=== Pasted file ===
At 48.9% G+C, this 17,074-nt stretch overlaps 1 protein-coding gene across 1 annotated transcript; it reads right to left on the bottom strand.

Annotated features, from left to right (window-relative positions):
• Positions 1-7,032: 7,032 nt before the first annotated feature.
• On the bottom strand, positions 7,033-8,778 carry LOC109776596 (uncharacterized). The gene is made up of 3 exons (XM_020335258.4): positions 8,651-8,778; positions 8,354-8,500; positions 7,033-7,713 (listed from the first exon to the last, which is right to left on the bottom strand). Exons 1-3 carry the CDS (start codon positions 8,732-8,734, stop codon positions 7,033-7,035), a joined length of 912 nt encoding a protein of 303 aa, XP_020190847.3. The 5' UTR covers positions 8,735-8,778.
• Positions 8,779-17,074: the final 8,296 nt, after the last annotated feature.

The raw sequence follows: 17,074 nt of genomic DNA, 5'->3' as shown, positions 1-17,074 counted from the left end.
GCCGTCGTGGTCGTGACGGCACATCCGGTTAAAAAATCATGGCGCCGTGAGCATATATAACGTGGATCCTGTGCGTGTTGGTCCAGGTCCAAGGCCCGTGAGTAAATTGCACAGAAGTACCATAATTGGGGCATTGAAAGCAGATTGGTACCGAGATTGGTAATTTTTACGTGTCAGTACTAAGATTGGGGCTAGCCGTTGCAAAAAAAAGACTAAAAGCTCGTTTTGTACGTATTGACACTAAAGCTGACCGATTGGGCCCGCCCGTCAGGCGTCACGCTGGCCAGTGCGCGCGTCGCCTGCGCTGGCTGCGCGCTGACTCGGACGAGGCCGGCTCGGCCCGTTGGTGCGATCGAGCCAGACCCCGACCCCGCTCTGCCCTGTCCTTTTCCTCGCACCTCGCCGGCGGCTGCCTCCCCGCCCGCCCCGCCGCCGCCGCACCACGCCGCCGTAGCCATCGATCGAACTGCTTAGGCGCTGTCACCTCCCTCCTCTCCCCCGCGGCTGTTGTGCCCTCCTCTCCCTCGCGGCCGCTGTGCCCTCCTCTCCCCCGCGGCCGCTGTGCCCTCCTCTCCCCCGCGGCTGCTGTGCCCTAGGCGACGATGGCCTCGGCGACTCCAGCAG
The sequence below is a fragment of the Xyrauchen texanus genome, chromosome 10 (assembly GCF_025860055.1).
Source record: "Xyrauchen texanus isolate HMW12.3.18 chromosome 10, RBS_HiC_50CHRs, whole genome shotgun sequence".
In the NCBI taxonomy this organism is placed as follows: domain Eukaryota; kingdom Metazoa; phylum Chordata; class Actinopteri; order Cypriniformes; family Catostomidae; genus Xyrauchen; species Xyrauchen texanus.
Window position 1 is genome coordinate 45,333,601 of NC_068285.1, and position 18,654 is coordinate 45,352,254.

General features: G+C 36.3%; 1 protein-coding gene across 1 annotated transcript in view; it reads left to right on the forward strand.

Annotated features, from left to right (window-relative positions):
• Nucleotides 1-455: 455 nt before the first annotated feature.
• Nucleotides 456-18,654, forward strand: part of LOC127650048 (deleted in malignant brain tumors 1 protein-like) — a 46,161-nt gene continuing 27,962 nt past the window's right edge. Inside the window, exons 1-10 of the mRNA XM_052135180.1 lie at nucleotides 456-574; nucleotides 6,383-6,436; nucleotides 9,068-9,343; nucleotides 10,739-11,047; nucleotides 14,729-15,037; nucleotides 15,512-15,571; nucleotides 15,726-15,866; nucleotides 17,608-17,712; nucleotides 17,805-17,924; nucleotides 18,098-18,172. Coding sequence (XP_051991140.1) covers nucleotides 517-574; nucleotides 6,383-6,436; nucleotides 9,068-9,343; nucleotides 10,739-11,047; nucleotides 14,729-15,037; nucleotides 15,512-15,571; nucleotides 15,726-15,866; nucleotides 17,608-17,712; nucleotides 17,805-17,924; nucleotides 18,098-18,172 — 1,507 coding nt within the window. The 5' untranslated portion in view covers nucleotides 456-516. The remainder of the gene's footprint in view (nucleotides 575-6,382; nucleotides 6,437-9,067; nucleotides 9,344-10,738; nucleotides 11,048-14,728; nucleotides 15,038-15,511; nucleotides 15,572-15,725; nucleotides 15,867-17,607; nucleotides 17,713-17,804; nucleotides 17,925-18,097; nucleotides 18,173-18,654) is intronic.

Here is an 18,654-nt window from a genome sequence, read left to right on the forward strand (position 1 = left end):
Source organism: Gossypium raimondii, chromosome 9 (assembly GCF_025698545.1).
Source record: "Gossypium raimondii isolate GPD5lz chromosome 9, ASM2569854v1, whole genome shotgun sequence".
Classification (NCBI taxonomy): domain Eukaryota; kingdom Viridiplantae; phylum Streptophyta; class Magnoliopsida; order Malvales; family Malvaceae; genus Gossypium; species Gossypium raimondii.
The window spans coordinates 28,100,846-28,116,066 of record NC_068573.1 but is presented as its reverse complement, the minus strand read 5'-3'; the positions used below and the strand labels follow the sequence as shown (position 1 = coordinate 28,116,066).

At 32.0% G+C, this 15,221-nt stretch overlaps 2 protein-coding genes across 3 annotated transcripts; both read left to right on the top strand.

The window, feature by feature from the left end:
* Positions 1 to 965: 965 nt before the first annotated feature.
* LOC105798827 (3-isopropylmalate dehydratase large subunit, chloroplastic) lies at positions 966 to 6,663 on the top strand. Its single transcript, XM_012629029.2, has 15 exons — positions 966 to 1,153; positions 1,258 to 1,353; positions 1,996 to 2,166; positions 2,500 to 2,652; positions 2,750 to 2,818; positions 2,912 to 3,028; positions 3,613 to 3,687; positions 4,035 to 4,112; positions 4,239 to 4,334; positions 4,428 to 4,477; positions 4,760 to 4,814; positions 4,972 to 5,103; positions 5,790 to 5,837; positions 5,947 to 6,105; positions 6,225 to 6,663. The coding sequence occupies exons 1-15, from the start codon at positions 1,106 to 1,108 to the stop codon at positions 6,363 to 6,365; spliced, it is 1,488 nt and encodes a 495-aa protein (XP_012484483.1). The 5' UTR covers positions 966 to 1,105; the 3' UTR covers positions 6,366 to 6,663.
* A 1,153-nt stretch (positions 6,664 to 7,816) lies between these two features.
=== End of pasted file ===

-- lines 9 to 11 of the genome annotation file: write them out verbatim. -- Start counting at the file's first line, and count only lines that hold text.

Source record: "Xyrauchen texanus isolate HMW12.3.18 chromosome 10, RBS_HiC_50CHRs, whole genome shotgun sequence".
In the NCBI taxonomy this organism is placed as follows: domain Eukaryota; kingdom Metazoa; phylum Chordata; class Actinopteri; order Cypriniformes; family Catostomidae; genus Xyrauchen; species Xyrauchen texanus.
Window position 1 is genome coordinate 45,333,601 of NC_068285.1, and position 18,654 is coordinate 45,352,254.